DATE AND TIME: Friday 7 October 2011 at 6:30 p.m.
CONTACT: Caroline Elliot, War on Want CElliot[at]
Attn Africa Programme, Amnesty International, amnestyis[at]
BOOKING: book your space here.

Global: 2011 Right Livelihood Awards announced


The 2011 Right Livelihood jury has awarded Jacqueline Moudeina from Chad 'for her tireless efforts at great personal risk to win justice for the victims of the former dictatorship in Chad and to increase awareness and observance of human rights in Africa'. Moudeina is a lawyer who works fearlessly to bring the former Chadian dictator Hissène Habré to justice making sure that those who committed crimes do not go unpunished. At the same time, she works on a wide range of human rights issues concerning Chad today. With her commitment to justice as prerequisite for reconciliation and her dedication to intervene from the grassroots level up to international jurisdiction, she has made a prominent and crucial contribution to winning respect for human rights in Africa.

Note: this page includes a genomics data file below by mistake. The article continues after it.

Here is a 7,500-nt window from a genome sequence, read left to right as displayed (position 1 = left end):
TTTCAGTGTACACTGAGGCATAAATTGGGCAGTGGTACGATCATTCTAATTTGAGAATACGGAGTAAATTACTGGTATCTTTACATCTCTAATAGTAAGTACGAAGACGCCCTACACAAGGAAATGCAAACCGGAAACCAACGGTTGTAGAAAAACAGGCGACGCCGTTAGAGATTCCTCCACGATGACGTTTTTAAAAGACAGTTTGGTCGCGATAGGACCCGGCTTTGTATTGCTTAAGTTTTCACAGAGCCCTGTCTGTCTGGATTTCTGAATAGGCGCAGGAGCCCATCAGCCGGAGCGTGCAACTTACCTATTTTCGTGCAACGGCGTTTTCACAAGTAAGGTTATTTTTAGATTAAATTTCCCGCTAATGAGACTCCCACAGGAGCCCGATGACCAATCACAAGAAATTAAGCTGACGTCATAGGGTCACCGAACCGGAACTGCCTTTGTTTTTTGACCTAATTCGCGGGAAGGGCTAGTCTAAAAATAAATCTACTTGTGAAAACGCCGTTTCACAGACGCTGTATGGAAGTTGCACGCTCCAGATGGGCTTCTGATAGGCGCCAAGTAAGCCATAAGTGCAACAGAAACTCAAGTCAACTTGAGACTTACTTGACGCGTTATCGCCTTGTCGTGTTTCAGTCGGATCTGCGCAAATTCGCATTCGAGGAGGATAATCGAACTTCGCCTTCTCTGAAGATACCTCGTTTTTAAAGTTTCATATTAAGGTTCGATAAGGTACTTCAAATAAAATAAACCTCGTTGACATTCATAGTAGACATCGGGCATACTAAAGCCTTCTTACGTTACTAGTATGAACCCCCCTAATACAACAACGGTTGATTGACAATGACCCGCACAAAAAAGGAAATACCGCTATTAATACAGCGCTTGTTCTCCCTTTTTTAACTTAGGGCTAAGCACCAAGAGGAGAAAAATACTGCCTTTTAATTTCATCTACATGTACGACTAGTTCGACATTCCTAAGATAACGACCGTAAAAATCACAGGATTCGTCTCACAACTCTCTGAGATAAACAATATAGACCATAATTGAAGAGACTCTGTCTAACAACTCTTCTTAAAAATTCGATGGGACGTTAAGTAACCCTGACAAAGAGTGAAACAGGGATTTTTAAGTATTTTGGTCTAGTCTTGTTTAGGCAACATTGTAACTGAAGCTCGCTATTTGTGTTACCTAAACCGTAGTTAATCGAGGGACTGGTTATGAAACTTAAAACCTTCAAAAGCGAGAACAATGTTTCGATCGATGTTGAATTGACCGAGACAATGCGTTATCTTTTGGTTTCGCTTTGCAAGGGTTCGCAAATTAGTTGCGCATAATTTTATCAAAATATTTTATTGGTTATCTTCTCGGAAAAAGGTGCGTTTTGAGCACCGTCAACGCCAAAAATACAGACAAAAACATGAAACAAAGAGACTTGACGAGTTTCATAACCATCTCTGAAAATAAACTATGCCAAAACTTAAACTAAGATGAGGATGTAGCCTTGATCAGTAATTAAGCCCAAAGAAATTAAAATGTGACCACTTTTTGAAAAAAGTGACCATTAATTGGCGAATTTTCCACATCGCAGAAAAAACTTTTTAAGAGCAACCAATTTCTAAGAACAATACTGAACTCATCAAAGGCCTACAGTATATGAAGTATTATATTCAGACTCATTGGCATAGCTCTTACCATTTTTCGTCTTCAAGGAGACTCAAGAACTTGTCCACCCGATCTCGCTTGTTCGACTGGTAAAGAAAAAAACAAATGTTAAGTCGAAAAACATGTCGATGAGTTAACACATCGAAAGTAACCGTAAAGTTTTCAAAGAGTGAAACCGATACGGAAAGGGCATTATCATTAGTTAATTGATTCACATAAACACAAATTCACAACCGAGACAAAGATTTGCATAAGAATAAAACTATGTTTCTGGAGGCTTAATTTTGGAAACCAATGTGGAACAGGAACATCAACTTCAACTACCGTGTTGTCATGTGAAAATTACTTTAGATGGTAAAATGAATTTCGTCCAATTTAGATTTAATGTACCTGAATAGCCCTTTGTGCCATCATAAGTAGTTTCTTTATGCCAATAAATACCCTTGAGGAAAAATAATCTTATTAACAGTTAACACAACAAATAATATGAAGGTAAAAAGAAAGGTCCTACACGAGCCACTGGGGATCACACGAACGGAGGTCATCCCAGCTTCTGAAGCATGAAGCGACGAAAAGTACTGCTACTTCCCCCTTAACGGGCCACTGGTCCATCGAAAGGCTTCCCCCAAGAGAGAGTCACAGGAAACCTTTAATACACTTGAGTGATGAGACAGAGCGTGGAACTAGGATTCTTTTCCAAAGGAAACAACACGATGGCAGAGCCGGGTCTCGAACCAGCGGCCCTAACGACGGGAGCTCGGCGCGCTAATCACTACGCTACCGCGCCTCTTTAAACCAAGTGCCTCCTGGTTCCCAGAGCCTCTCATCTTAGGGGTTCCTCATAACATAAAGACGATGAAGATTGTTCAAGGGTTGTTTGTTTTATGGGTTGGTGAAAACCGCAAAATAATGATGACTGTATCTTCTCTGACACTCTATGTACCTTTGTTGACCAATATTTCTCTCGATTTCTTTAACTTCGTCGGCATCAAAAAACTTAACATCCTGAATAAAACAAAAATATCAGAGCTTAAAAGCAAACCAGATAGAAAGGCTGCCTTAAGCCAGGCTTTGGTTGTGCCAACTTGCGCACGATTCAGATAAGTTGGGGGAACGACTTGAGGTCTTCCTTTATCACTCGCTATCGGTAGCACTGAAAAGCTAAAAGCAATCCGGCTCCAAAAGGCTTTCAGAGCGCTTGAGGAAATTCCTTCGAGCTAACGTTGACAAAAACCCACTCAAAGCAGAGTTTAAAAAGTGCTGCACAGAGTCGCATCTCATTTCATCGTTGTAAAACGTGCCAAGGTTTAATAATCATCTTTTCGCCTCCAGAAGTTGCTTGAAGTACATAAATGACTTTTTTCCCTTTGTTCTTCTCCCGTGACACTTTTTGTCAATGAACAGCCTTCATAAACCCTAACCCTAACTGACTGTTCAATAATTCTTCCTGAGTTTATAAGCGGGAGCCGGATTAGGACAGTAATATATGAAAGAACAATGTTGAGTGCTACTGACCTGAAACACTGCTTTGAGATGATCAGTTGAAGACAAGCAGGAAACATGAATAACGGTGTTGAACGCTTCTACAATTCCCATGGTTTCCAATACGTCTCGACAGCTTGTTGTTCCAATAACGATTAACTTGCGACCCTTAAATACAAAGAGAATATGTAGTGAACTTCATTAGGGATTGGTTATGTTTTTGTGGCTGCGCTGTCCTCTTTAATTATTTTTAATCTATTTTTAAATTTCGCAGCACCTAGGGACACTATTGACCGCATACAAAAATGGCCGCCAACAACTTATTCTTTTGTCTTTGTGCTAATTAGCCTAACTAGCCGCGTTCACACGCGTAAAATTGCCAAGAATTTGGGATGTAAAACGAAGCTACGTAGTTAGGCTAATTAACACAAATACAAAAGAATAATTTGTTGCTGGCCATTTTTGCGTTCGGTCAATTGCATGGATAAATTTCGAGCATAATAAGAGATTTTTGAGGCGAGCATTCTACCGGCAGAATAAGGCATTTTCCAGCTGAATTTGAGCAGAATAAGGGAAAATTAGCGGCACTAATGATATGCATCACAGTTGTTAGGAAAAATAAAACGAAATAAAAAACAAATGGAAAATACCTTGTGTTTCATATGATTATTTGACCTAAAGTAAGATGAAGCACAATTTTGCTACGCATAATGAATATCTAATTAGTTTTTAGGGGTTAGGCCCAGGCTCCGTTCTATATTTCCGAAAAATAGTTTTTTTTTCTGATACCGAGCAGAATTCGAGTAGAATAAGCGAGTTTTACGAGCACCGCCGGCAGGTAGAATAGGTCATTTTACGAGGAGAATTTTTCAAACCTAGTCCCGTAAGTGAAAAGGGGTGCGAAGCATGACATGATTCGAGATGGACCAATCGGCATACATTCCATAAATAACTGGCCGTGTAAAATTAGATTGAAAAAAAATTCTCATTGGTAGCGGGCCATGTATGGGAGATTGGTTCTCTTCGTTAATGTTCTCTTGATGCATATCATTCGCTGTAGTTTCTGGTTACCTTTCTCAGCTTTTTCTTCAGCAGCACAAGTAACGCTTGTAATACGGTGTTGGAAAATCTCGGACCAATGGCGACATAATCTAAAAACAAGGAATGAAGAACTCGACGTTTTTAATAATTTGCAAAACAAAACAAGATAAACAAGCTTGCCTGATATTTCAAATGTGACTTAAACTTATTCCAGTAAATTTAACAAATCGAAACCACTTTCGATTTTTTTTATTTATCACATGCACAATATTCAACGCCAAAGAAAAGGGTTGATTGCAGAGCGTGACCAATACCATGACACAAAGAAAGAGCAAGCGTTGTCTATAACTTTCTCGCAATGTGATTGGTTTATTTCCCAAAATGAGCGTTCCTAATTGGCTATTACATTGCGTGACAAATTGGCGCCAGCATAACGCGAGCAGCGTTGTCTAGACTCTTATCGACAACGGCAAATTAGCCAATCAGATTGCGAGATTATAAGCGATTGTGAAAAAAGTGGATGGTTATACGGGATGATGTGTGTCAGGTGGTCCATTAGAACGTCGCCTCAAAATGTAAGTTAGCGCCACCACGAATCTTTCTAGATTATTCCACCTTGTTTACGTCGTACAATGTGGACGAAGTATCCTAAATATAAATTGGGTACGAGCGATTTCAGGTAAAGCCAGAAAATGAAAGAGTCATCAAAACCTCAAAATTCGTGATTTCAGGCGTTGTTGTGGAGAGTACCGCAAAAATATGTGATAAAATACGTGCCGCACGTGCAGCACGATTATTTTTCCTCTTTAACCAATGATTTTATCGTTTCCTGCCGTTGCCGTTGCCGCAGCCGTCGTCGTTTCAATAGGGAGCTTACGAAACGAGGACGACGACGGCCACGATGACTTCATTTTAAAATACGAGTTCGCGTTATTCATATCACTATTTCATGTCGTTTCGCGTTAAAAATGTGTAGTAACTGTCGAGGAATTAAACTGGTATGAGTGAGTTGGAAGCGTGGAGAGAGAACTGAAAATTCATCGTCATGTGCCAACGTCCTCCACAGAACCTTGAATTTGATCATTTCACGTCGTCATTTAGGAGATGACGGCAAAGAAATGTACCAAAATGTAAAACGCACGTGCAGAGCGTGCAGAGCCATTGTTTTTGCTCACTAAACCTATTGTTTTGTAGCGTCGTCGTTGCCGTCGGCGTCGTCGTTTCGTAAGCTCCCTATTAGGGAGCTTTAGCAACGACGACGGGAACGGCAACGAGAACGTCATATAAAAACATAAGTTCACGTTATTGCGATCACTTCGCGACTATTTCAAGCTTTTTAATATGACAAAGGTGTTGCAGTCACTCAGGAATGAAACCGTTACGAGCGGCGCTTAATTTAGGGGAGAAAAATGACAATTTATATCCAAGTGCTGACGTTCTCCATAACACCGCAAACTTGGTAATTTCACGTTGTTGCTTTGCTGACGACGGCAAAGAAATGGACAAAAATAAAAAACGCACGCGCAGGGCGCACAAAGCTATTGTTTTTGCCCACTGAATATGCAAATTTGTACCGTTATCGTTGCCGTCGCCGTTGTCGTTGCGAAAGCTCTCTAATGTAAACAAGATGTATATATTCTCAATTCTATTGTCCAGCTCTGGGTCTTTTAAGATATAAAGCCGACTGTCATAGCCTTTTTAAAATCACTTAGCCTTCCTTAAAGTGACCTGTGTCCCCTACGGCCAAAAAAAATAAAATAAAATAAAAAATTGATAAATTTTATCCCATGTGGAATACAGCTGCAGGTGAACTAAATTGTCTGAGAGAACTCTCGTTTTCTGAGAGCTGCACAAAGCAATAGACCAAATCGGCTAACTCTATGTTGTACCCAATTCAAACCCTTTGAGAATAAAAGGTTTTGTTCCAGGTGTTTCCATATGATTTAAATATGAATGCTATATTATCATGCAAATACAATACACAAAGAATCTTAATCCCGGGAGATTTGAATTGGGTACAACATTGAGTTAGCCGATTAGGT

Fahamu call for research proposals

Comparative African perspectives on China and other emerging powers in Africa


China’s deepening engagement with Africa is receiving increased attention from the global media, the public and private sectors and academic research. This should not however overshadow the activities of other emerging powers in Africa, including India, Brazil and the Gulf states. This call therefore seeks to develop African perspectives in the discourse surrounding the engagement between Africa and these emerging powers. Deadline for receiving applications: 12 October 2011.

For further details please download information here.

Comment & analysis

Making the case for digital activism

Jessica Ann Mitchell